Even though El Cóndor Pasa (The Condor Passes) has no lyrics in its composition, it says a lot. Its chords, deep and sublime, are more than enough to pull at the heart strings of anyone who has had the chance to hear this melody.
Music is a universal language, and this brilliant zarzuela, composed by Daniel Alomía Robles 107 years ago, has just confirmed this once again, having been ranked by the BBC as one of the 50 most unforgettable songs in the world.
The piece – considered one of the most beautiful in our national repertoire – has traveled around the world through the voices and adaptations of outstanding musicians, such as the eternal Yma Súmac and the moving Paul Simon, who, arguably, catapulted it to the international stage.
El Cóndor Pasa has managed to position itself not only in the heart, but also in the memory of millions of people around the planet.
An elixir for memories
To celebrate World Alzheimer's Day (21 September), the well-known British media outlet prompted its readers to compile a list of memorable tracks that they would take to a desert island and that would never leave their memories.
The BBC collected approximately 1500 suggestions from hundreds of enthusiastic users. After a thorough evaluation, 50 musical hits were selected from around the world.
Peru took fifth place in the overall ranking with the unforgettable composition El Cóndor Pasa.
This was closely followed, in 14th place, by Chabuca Granda’s ever enduring song La Flor de la Canela.
Released on January 7, 1950 (during the golden age of Creole music), this eternal waltz was quickly converted into a classic among Lima’s bohemian circles of the time.
The fact that these two songs were included in the list demonstrates, once again, that the artistic expressions of Peru inspire, enchant and move people beyond borders.
It is worth mentioning that this BBC initiative is part of the Music and Memory project, which aims to collect songs from different countries and in different languages in order to analyze their content and discover why they are associated with memories.
El Cóndor Pasa: a historical legacy
More than a hundred years have passed since 1913, when the Mazzi Theater in Barrios Altos – a place frequented by the working classes – presented the production entitled El Cóndor Pasa.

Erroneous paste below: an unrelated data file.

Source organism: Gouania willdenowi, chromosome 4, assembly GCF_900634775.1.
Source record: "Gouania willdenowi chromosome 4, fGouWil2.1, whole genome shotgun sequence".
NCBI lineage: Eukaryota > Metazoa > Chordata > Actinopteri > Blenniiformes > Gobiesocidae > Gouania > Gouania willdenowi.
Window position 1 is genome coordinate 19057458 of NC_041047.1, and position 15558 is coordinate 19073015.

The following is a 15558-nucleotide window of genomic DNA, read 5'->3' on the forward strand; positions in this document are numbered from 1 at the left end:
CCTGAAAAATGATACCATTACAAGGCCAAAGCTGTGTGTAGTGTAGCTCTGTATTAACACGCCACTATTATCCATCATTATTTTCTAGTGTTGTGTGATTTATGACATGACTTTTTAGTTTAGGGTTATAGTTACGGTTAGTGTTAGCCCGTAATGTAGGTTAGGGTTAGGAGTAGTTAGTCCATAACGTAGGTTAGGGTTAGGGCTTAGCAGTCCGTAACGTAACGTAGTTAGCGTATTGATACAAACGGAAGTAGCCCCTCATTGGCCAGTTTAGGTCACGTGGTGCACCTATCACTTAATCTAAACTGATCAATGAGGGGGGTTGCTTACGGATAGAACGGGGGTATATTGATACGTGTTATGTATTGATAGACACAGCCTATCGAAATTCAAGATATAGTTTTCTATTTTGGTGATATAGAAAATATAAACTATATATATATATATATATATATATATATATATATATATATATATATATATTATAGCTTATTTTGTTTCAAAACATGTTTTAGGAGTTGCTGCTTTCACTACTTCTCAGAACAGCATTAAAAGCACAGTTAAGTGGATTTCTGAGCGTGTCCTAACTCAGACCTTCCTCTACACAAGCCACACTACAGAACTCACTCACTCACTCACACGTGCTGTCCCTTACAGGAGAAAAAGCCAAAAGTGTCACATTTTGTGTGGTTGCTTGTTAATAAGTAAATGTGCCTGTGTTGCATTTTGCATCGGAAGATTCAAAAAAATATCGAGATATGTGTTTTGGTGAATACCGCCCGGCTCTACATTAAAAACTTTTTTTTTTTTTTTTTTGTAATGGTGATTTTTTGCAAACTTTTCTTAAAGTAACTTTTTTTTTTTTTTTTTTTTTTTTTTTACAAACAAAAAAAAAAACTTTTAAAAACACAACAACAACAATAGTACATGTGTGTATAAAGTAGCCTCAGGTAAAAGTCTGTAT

The piece was intended to bear witness, through art, to the exploitation and abuse of the indigenous people by the mining companies, which were entering deep into the Peruvian highlands.
The composer Daniel Alomía Robles was not alone in this project, as he had the help of the journalist Julio Baudouin, who wrote the plot of the play.
To truly understand the composition, we have to go back to the defeat of Peru in the War of the Pacific (1879-1883). After the severe economic crisis that followed the war, part of the elite realized that the national identity had been lost, so they started researching Inca traditions to try and recover a sense of belonging.
Robles, who actively participated in the pro-indigenous association, took it upon himself to compile as many melodies as possible from the Andes. Thus, for two decades he traveled to different destinations around Peru (he also visited some places in Ecuador and Bolivia) to gather as much musical information as he could about the Incas.
According to historical data, he managed to collect approximately 1000 songs. Among these was another musical icon: Himno al Sol (Hymn to the Sun), a piece that is believed to have been shown to the composer by an indigenous elder named José Mateo Sánchez, from the Mantaro Valley. His mastery of the Quechua language allowed Robles to communicate perfectly with the various communities he visited. As such, he was able to learn of and understand the troubles that the indigenous people were experiencing.